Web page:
Former Cuban dictator Fidel Castro is dead
Fidel Castro is finally dead at age 90 after years of ill health. But the Cuban people are still not free and won't be until every last vestige of his calamitous rule is gone.
Castro was actually just another Latin American thug who came to power promising heaven and ended up creating a communist hell from which millions sought to escape. But he became the darling of the left when he thumbed his nose at the United States, appropriating American property, executing his political enemies, and laying a stifling hand of oppression on his own people.
He tried exporting his murderous revolution to places near and far but rarely suceeded. Acolytes like Che Guevera also became legends, their bloody rampages covered up by a press willing to believe in the fairy tale of a "workers' paradise."
But always, there was a hatred of the United States so profound that anyone who expressed pro-American sentiments was considered a traitor and counterrevolutionary, receiving stiff prison sentences for his thoughtcrimes.
As he changed the face of Cuba, he remapped South Florida as well, transforming it from the southernmost tip of the United States to the northernmost point of Latin America. The suffering of the refugees he sent pouring into Miami eventually turned to triumph as they forged economic and political success.
He was a spellbinding orator who was also a man of action. His tall and powerful build was matched by an outsized ego, boundless energy and extraordinary luck that carried him to victory as a guerrilla leader in 1959 against nearly impossible odds, then helped him survive countless plots hatched by his countless enemies.
He ended American domination of the island’s economy, swept away the old political system and the traditional army, nationalized large and small land holdings and brought reforms in education and healthcare.
He also was a ruthless dictator, the Maximum Leader who reneged on his promise of free elections, executed thousands of opponents, imprisoned tens of thousands, installed a Communist regime and made his island a pawn in the Cold War. His alliance with the Soviet Union brought the world to the brink of nuclear war in 1962.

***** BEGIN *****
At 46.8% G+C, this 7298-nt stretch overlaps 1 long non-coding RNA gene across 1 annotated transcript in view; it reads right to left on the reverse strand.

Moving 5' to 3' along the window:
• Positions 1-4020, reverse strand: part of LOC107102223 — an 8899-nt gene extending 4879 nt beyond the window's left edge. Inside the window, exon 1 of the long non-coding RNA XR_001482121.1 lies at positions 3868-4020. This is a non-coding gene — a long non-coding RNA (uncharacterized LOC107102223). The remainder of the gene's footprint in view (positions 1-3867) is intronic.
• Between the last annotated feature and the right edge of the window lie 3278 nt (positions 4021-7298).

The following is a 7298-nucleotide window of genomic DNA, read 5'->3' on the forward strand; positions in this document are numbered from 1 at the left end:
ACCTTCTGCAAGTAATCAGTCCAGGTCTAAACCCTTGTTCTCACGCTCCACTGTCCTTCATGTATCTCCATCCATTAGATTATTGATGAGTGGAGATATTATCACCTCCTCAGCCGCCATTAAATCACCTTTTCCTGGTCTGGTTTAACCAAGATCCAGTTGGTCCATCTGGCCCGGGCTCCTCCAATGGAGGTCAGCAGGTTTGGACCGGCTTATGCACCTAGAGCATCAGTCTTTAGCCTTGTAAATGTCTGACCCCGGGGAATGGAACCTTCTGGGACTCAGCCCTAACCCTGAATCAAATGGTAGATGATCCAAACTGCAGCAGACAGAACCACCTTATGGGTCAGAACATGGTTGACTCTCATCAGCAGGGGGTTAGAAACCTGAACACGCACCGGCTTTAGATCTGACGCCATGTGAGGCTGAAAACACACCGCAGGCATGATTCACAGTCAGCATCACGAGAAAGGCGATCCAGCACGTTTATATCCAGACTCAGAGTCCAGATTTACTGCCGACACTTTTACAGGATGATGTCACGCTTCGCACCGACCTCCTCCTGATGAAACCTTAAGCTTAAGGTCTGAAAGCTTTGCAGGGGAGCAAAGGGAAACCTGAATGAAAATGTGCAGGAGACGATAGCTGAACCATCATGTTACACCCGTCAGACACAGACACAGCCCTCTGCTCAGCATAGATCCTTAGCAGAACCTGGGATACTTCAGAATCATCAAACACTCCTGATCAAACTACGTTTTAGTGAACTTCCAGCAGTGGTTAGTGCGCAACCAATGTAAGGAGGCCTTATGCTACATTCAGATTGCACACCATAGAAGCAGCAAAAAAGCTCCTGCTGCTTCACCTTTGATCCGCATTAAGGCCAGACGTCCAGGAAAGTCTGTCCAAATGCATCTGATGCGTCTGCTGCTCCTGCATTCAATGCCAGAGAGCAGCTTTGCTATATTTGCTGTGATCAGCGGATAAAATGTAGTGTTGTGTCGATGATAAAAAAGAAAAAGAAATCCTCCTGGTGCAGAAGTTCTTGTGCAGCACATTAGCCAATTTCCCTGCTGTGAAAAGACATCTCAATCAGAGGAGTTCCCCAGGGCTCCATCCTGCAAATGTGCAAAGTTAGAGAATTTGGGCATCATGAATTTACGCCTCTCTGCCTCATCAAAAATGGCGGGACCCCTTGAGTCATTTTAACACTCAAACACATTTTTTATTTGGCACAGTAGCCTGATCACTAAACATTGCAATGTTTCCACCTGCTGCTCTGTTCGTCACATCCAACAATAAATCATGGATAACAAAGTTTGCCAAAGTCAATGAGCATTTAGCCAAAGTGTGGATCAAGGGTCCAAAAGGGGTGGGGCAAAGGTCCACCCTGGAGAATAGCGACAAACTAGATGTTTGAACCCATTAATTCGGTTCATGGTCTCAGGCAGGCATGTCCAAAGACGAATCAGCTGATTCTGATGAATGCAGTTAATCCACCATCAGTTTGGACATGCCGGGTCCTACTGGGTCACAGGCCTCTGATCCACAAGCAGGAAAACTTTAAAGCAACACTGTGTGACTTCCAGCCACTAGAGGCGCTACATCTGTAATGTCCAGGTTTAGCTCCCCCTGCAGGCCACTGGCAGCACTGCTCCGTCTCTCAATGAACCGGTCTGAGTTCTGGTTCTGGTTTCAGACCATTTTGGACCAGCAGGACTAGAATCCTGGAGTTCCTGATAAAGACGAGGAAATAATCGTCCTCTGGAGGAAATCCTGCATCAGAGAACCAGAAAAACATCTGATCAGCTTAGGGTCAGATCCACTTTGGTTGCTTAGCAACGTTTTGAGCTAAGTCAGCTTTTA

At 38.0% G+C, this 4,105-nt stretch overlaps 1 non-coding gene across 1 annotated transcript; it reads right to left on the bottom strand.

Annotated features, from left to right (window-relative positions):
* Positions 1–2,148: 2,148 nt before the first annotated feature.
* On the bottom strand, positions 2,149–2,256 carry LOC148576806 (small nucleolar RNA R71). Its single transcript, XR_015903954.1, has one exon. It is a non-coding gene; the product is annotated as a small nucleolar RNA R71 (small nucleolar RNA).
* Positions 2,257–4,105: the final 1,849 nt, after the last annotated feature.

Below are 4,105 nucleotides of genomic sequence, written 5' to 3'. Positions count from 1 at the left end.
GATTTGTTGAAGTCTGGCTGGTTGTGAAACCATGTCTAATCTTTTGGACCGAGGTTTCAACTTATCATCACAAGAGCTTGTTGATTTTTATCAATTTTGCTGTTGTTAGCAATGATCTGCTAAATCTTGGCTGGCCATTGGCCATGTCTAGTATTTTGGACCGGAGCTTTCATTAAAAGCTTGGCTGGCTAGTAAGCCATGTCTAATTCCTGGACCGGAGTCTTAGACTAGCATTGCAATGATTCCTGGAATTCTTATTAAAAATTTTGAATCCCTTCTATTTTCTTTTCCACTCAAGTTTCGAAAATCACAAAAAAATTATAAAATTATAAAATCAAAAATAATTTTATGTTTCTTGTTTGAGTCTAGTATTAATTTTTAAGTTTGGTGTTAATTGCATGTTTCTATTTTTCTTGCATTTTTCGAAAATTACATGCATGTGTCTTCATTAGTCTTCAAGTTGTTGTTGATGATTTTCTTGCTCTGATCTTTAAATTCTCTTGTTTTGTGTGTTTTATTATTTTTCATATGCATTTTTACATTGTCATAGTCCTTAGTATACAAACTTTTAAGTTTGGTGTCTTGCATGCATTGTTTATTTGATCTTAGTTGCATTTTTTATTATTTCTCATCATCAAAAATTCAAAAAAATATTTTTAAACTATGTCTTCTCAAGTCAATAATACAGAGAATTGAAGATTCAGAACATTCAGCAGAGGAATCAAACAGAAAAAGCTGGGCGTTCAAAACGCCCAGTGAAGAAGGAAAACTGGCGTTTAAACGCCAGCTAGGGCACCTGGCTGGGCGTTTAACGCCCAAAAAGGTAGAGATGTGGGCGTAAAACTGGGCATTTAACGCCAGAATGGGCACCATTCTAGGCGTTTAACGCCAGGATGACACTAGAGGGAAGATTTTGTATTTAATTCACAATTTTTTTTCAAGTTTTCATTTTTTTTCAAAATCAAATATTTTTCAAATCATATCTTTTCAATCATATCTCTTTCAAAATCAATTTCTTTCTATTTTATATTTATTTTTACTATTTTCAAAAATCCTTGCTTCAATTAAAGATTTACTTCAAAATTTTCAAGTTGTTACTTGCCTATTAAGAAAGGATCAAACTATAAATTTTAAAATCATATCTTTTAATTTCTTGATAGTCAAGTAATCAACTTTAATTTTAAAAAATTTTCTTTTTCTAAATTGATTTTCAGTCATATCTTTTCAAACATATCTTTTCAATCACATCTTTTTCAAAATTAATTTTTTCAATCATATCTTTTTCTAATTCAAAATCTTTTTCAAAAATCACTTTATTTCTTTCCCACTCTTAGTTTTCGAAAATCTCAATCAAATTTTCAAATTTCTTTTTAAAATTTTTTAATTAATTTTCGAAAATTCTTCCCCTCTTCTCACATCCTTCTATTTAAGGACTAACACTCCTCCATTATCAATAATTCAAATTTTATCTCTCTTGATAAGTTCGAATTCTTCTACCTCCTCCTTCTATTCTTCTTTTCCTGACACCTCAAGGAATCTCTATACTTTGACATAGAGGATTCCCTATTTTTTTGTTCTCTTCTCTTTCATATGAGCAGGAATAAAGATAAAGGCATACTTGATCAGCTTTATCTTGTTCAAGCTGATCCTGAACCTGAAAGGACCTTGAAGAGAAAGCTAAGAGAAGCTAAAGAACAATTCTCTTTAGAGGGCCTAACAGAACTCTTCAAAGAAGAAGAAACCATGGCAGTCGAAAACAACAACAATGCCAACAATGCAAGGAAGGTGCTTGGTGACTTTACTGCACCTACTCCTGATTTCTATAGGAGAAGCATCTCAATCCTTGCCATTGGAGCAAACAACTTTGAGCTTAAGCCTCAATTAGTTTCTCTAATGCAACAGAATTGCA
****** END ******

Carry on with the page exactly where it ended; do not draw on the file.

The Cuban Missile Crisis was neither Castro’s first nor last confrontation with the United States, though it was certainly the most epic. No other individual has ever tormented Washington more or longer. At age 12, Castro wrote to Franklin Delano Roosevelt, congratulating him on his third inauguration as president and impudently asking for a dollar. By the time he was 35, two American presidents had devoted a considerable amount of time and effort to killing him.
Over and over, whether by arming Latin American revolutionaries or sheltering fugitives from U.S. justice or unleashing great waves of refugees, Castro enraged his great enemy to the north — and often threw it into domestic disarray as well. The U.S. political controversies that followed the 1980 Mariel boatlift and the 2000 custody battle over Elián González played a large role in costing first Jimmy Carter and then Al Gore the presidency.
A man in love with the sound of his own voice, his interminably long speeches – many lasting four or five hours – were drearily the same: U.S. – bad; socialism – good; Castro – great. He destroyed the Cuban economy, ruined its health care system, and systematically oppressed the people with the largest police state in Latin America until Venezuela's Hugo Chávez came along.
I will never ever understand why the left made this murderous tinpot dictator and run-of-the-mill thug into some kind of larger than life hero. So what if he wanted everyone to have healthcare and a job? He never came close to supplying it for his own people and bamboozled the easily bamboozled left into believing he did. High-ranking Communist party members – especially the Castro family – were the only ones to benefit from his and his brother's rule. They had the hard currency to buy luxury items that ordinary Cubans could only dream about. In fact, his regime resembled a mafia family business more than a nation-state.
I hope that President Trump will take a step back from enabling the oppression of what's left of Castro's kleptocracy. Until Fidel's brother Raúl allows the sort of fundamental political freedoms enjoyed by many in Latin America, lifting sanctions and other actions that favor the regime should be delayed.